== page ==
Dictionary of National Biography, 1885-1900/Thornton, Robert John
THORNTON, ROBERT JOHN (1768?–1837), botanical and medical writer, younger son of Bonnell Thornton [q. v.] by Sylvia, daughter of John Brathwaite, was born probably in 1768, the year of his father's death. He was partly educated by the Rev. Mr. Taylor, vicar of Kensington, who took eight private pupils into his house. At sixteen he entered Trinity College, Cambridge, being intended for the church, but evinced a strong predilection for the medical profession, which his father, the son of an apothecary, had abandoned. He attended Professor Thomas Martyn's botanical lectures, and, when the death of his only brother put him in a position to fellow his inclination, he entered Guy's Hospital medical school, where during a three years' course he attended the lectures of Henry Cline [q. v.] on anatomy, and of William Babington (1756–1833) [q. v.] on chemistry. In 1793 he graduated M.B. at Cambridge, taking as the subject of his thesis a discovery of his own, ‘that the animal heat arises from the oxygen air imbibed by the blood flowing through the lungs, and taken from the atmosphere received by them, and that in its circulation through the body it decomposes.’ After his mother's death he visited Edinburgh, Dublin, Paris, Holland, and Germany to obtain further professional experience, and in 1797 began to practise in London. He had already begun the publication of his first work, ‘The Politician's Creed,’ issued under the pseudonym of ‘An Independent.’ Adopting from Thomas Beddoes (1760–1808) [q. v.] the Brunonian system, he began the administration of ‘factitious airs,’ and in 1796 published ‘The Philosophy of Medicine, being Medical Extracts … including … the Doctrine of Pneumatic Medicine.’ This work speedily went into five editions; and, though he offended the profession by his methods, Thornton seems to have acquired a considerable practice. For four years he acted as physician to the Marylebone dispensary, and is said to have introduced the use of digitalis in scarlet fever. Subsequently he succeeded Sir James Edward Smith [q. v.] as lecturer on medical botany at the united hospitals of Guy and St. Thomas.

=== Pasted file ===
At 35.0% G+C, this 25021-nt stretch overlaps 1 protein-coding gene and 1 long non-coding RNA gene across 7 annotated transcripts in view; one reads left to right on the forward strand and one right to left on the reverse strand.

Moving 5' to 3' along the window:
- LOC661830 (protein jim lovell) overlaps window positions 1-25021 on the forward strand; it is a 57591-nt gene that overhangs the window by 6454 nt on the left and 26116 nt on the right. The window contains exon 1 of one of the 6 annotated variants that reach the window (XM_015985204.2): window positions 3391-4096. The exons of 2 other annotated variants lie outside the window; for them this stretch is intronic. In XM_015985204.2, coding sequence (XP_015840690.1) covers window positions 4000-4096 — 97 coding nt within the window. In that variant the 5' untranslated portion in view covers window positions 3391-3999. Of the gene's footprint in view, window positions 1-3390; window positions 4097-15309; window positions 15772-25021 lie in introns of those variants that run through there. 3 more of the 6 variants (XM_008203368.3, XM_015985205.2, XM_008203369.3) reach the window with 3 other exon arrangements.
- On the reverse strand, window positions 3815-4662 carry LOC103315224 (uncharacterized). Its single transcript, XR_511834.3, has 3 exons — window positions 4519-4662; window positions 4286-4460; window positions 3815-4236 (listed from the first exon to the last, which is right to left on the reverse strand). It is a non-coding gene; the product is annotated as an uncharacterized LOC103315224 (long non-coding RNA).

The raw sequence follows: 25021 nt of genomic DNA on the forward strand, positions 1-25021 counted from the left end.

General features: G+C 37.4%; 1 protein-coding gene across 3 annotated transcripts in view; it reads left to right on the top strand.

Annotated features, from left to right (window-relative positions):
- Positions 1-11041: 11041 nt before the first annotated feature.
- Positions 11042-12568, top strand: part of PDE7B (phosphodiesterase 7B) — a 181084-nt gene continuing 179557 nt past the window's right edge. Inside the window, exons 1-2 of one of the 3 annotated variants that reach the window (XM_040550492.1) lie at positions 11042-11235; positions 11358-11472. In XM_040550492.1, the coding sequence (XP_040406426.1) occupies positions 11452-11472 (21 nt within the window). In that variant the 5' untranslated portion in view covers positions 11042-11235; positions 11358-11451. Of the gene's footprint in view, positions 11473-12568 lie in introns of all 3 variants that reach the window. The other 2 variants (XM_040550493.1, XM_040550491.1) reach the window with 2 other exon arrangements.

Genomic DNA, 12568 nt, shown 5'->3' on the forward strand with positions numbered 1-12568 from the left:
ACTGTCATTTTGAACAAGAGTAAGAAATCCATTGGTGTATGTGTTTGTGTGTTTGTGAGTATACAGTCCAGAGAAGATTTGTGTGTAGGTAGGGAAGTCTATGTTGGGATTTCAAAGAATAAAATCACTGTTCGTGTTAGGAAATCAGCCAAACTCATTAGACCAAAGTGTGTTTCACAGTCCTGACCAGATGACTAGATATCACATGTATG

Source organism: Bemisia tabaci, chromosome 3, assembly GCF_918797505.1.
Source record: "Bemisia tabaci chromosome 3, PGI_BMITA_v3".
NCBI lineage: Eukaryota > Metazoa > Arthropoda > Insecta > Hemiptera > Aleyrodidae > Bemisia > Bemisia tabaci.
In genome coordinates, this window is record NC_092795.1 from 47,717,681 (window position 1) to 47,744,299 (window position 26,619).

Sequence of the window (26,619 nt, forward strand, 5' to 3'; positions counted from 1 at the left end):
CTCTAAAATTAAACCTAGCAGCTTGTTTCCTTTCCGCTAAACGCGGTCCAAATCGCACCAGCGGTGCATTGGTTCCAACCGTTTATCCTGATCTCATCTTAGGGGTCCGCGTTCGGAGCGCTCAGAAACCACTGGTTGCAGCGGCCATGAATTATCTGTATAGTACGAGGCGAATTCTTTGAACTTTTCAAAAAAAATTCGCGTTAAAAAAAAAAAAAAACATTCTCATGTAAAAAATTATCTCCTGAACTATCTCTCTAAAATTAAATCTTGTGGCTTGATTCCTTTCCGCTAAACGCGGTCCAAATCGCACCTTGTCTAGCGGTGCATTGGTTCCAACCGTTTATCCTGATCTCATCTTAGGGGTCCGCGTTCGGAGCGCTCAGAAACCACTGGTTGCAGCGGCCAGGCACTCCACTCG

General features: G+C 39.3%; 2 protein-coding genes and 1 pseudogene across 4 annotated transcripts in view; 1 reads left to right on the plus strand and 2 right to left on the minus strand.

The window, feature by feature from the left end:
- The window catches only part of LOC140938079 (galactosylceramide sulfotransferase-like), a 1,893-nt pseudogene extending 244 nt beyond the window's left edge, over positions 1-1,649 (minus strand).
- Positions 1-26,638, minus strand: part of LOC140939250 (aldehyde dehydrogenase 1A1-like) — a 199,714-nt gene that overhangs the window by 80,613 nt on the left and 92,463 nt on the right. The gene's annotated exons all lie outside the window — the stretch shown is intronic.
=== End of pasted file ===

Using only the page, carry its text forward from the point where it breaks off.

Almost at the outset of his career Thornton ruined himself by the lavish scale on which he published his ‘New Illustration of the Sexual System of Linnæus.’ For this sumptuous work in imperial folio he engaged the services of Sir William Beechey, Opie, Raeburn, Russel, Reinagle, Harlow, Miss Burney, and others, as painters; Bartolozzi, Vendramini, Holl, Ward, and the Landseers as engravers; and Dr. George Shaw, George Dyer, Seward, and Maurice as poets. The work was advertised in 1797, and seems to have been issued in parts at twenty-five shillings each between 1799 and 1807. In its best state it is a very splendid work, about 24 inches by 18 inches; but its bibliography is very difficult, hardly two copies being alike (W. B. Hemsley and W. F. Perkins in Gardeners' Chronicle, 1894, ii. 89, 276). It consisted of three parts, with a profusion of elaborately written sub-titles. The first contains portraits of the author by Bartolozzi, after Russel; of Linnæus by Henry Meyer, after Hoffmann, ornamented by Bartolozzi; of Queen Charlotte by Sir William Beechey, ornamented by Bartolozzi; of Sir Thomas Millington by Woolnoth, after Sir Godfrey Kneller; and of Linnæus in his Lapp dress by Henry Kingsbury, after Hoffmann; with ‘a prize dissertation on the sexes of plants,’ which is a translation of Linné's ‘Sexum Plantarum Argumentis et Experimentis Novis …,’ with copious notes strongly defending Millington's claims to the discovery of the sexuality of plants, and a plate representing the pollen of various flowers, reproduced from one published by Geoffroy in 1711. The second part was apparently ‘The Genera of Exotic and Indigenous Plants that are to be met with in Great Britain’ (168 pp., without date or publisher's name); but this part is often missing. The third part was issued in 1799 as ‘Picturesque Botanical Plates of the New Illustration …’ priced with the text at twenty guineas, but also issued simultaneously, apparently without the text, as ‘Picturesque Botanical Plates of the Choicest Flowers of Europe, Asia, Africa, and America.’ In 1804 it was reissued as ‘The Temple of Flora, or Garden of Nature, being Picturesque Plates …;’ and in 1812, re-engraved on a smaller scale, 20 inches by 151/4, as ‘The Temple of Flora, or Garden of the Botanist, Poet, Painter, and Philosopher.’ This part has no fewer than eight titles and sub-titles, and thirty-one plates (cf. Notes and Queries, viii. v. 467, vi. 15).